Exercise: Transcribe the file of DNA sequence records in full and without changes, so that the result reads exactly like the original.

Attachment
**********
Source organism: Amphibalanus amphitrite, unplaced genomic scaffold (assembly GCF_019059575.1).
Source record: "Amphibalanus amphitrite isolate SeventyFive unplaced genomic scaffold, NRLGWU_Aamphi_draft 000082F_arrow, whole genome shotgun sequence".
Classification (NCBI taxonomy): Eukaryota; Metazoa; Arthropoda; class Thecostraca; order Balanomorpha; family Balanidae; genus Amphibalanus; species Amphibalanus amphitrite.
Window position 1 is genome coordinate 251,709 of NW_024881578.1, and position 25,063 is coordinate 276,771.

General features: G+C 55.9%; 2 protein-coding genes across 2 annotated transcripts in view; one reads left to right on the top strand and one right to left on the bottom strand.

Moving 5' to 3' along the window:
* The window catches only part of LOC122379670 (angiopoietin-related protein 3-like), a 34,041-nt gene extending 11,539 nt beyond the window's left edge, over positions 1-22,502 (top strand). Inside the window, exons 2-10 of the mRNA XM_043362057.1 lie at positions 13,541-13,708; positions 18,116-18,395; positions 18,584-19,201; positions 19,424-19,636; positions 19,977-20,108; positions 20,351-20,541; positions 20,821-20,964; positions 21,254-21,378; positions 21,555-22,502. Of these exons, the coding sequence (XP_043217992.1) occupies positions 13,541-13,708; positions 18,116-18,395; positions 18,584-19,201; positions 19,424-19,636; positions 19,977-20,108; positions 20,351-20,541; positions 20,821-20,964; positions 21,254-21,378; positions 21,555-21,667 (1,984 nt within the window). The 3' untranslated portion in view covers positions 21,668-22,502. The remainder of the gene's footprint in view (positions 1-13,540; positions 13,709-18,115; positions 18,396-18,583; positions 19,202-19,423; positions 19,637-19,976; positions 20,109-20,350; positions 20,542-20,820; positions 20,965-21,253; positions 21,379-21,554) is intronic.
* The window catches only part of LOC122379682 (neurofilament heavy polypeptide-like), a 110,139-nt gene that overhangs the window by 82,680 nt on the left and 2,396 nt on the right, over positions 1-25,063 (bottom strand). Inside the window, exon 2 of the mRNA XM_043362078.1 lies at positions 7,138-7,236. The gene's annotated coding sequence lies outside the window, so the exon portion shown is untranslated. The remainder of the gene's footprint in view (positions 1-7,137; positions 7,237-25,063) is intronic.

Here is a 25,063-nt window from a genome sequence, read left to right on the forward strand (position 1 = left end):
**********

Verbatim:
Source organism: Amphibalanus amphitrite, unplaced genomic scaffold (assembly GCF_019059575.1).
Source record: "Amphibalanus amphitrite isolate SeventyFive unplaced genomic scaffold, NRLGWU_Aamphi_draft 000082F_arrow, whole genome shotgun sequence".
Classification (NCBI taxonomy): Eukaryota; Metazoa; Arthropoda; class Thecostraca; order Balanomorpha; family Balanidae; genus Amphibalanus; species Amphibalanus amphitrite.
Window position 1 is genome coordinate 251,709 of NW_024881578.1, and position 25,063 is coordinate 276,771.

General features: G+C 55.9%; 2 protein-coding genes across 2 annotated transcripts in view; one reads left to right on the top strand and one right to left on the bottom strand.

Moving 5' to 3' along the window:
* The window catches only part of LOC122379670 (angiopoietin-related protein 3-like), a 34,041-nt gene extending 11,539 nt beyond the window's left edge, over positions 1-22,502 (top strand). Inside the window, exons 2-10 of the mRNA XM_043362057.1 lie at positions 13,541-13,708; positions 18,116-18,395; positions 18,584-19,201; positions 19,424-19,636; positions 19,977-20,108; positions 20,351-20,541; positions 20,821-20,964; positions 21,254-21,378; positions 21,555-22,502. Of these exons, the coding sequence (XP_043217992.1) occupies positions 13,541-13,708; positions 18,116-18,395; positions 18,584-19,201; positions 19,424-19,636; positions 19,977-20,108; positions 20,351-20,541; positions 20,821-20,964; positions 21,254-21,378; positions 21,555-21,667 (1,984 nt within the window). The 3' untranslated portion in view covers positions 21,668-22,502. The remainder of the gene's footprint in view (positions 1-13,540; positions 13,709-18,115; positions 18,396-18,583; positions 19,202-19,423; positions 19,637-19,976; positions 20,109-20,350; positions 20,542-20,820; positions 20,965-21,253; positions 21,379-21,554) is intronic.
* The window catches only part of LOC122379682 (neurofilament heavy polypeptide-like), a 110,139-nt gene that overhangs the window by 82,680 nt on the left and 2,396 nt on the right, over positions 1-25,063 (bottom strand). Inside the window, exon 2 of the mRNA XM_043362078.1 lies at positions 7,138-7,236. The gene's annotated coding sequence lies outside the window, so the exon portion shown is untranslated. The remainder of the gene's footprint in view (positions 1-7,137; positions 7,237-25,063) is intronic.

Here is a 25,063-nt window from a genome sequence, read left to right on the forward strand (position 1 = left end):